This definition implies, though, that there are wrong constraints; that is constraints that oppose freedom. These are forces that prevent us from realizing our purpose and are contrary to our flourishing. Consider, for instance, the nature of addiction. Addictions may begin with people doing what they want. There is a temporarily thrill of feeling free to perhaps do something new that was forbidden, like a teenager drinking alcohol for the first time with his peers in secret. Eventually, though, the desire grows in power and begins to the control the person. Now there is a drive to be satiated, a need that did not exist before for something that really isn’t needed. And the object of desire becomes something that the person has to have. Instead of controlling the desire for alcohol, the desire controls the person, leading to destructive consequences, for ourselves and for others. An addicted, impulsive person is not free, but is a slave to his wants.

A truly free person, on the other hand, can manage his wants in the pursuit of the fulfillment of a purpose. In other words, freedom is different from acting spontaneously on impulse. As one theologian put it, “Freedom is not doing whatever comes into your mind; it is doing whatever you have in your mind, that is doing what you set out to do.”

We confuse spontaneity with freedom, believing that freedom is about acting in some natural, unscripted way. For example, Donald Trump’s supporters in the Republican primary admire his “authenticity” because he says whatever comes to his mind, and is not constrained by the normal rules of political discourse. Deliberation and submission to order in one’s speech and conduct is viewed as insincere.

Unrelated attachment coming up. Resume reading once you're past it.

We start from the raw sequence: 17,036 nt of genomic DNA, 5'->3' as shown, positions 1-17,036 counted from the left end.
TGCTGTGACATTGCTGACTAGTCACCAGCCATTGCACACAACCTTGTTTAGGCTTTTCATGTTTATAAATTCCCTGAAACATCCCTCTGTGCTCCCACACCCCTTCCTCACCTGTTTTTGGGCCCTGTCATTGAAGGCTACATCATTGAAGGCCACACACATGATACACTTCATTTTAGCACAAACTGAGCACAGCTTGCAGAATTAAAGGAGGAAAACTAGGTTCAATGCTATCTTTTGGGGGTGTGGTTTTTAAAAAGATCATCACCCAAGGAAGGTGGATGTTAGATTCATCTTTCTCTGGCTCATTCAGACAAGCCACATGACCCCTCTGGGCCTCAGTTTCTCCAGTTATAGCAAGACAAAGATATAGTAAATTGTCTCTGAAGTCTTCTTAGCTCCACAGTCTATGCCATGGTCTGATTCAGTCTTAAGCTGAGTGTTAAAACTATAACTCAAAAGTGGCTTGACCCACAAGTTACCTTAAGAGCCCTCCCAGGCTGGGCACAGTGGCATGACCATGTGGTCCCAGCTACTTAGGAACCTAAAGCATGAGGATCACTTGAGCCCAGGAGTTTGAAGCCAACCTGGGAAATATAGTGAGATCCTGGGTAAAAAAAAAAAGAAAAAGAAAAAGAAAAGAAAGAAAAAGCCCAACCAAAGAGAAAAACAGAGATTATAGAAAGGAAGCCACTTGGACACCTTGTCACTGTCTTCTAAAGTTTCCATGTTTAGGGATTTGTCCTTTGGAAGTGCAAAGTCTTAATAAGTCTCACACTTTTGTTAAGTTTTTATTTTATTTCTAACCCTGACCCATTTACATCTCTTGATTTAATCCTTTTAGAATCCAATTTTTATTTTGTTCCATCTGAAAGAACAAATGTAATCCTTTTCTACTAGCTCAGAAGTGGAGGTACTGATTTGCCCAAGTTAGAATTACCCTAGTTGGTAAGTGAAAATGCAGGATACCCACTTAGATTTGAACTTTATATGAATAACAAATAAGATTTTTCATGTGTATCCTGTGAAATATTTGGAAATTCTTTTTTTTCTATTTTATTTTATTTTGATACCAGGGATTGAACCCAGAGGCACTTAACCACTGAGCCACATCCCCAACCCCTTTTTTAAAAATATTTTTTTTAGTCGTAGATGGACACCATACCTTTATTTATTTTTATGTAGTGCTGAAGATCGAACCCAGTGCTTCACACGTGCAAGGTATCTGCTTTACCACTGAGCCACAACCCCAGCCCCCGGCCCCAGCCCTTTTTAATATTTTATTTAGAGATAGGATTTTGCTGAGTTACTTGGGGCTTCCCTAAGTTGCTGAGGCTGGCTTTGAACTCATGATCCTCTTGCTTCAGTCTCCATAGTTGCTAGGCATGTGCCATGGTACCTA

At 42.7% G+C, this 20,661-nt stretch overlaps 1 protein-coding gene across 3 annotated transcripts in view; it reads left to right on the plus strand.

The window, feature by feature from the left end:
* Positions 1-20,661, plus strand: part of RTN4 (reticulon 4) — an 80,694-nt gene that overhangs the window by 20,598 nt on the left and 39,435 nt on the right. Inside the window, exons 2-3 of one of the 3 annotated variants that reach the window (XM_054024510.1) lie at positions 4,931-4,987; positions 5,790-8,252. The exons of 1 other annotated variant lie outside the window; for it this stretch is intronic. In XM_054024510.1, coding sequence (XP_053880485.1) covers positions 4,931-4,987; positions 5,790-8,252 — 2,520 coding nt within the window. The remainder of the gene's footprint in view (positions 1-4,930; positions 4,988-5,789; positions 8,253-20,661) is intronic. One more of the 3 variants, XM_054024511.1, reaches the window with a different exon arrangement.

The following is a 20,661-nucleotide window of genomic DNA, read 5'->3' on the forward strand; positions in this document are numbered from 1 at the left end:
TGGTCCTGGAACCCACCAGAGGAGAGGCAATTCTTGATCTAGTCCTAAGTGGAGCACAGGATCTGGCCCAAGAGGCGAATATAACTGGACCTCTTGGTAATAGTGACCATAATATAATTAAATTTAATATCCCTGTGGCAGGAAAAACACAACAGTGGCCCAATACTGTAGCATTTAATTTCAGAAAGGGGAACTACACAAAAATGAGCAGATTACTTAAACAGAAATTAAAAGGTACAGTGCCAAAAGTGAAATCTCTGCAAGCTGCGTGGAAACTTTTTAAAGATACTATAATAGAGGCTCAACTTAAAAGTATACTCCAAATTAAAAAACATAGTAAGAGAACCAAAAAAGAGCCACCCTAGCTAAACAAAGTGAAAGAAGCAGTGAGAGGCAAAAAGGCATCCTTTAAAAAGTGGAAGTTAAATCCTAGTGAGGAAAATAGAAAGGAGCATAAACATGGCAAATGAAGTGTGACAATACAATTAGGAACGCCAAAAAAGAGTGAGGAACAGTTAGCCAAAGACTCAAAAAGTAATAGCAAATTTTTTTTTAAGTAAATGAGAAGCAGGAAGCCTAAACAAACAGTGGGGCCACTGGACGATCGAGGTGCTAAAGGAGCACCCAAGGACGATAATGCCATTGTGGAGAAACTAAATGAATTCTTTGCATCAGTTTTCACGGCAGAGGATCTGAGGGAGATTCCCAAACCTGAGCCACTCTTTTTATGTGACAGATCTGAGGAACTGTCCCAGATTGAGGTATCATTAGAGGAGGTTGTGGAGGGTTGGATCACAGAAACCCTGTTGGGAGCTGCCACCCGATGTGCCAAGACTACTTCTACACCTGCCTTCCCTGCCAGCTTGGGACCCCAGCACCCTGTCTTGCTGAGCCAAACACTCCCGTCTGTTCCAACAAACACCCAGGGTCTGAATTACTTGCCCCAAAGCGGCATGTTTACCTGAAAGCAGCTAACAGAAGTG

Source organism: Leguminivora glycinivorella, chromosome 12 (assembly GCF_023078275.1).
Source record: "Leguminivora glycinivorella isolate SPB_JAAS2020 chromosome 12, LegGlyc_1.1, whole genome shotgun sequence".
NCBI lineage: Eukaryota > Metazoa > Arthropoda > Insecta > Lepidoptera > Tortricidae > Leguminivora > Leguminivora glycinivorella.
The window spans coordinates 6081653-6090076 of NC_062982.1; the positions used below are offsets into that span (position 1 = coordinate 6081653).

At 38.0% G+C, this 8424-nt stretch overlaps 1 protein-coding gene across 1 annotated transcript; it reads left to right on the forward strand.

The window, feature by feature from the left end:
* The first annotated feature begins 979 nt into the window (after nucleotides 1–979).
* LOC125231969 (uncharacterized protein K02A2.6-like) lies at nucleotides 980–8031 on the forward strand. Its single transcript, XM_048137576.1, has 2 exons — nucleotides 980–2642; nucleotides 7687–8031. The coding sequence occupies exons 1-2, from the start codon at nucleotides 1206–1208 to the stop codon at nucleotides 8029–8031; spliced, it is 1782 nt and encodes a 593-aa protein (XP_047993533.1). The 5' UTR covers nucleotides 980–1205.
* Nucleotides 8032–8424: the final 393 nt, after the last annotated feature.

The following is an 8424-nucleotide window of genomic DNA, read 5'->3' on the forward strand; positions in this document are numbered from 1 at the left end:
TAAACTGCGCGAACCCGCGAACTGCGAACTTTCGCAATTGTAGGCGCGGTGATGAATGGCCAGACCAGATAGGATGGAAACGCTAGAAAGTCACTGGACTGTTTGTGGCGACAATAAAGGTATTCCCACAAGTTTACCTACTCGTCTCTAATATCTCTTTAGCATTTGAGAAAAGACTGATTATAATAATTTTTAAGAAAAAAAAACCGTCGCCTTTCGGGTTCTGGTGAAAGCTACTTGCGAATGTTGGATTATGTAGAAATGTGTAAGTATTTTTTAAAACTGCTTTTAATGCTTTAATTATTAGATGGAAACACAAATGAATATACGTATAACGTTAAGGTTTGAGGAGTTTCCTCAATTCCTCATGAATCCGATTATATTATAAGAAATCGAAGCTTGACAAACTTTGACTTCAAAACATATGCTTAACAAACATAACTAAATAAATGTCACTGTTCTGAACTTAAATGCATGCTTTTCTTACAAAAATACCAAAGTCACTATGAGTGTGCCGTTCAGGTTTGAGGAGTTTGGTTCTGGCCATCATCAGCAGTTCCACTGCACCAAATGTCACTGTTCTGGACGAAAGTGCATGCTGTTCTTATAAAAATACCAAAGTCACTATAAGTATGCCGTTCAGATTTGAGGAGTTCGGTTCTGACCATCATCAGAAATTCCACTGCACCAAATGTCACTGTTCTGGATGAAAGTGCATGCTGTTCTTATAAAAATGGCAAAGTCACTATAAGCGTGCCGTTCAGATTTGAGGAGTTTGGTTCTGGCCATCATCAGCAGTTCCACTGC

Freedom in terms pursuing and fulfilling a purpose (“doing what you set out to do”) requires thoughtfulness and respect for something bigger than oneself. Consider the kind of improvisation characteristic of live jazz performances. An expert jazz musician reacts quickly and unpredictably to the musical gestures of his fellow musicians, but not in an arbitrary way. To improve effectively requires a deep knowledge of and respect for the order of the music, attentiveness to what the other musicians are doing so that one’s actions cohere with the whole, and a consideration for the audience in the making of pleasing music.

Consider, finally, how we relate to and are affected by our smart phones. I find myself regularly distracted by my phone, even when it is not buzzing or ringing (but especially when it is). In the middle of doing something productive, I will pull out my phone for no specific reason except just to satisfy a need to be distracted. The phone may give me a sense of power and freedom since I can access so much information through it, but I often do not use it to fulfill something I have purposed to do. Instead, it feels like it is directing me. This is not freedom.

Please share your insights into what freedom is (and what it is not).



Freedom, Form, and Final Causes


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Beached Whale

Few would disagree that it is good to be free and that therefore we ought to be educating our children to live freely. Our disagreements lie in our conceptions of what freedom is – what it means to be free.

I recently surveyed my classes about the nature of freedom. One question was “How many of you believe that freedom is being able to do whatever you want?” The majority raised their hands. This notion of freedom, I think, prevails in American culture today: freedom is about throwing off constraints or limits on our desires, and choosing what we want.

But does this notion of freedom comport with reality? Is limitlessness, especially with respect to expression of our desires, the essence of freedom?

Consider an example from the natural world: a whale swimming in the ocean compared with a whale stranded on a beach. Water is a denser medium than air, and is thus more resistant to moving objects and restrictive. Yet in what medium is a whale the most free to move?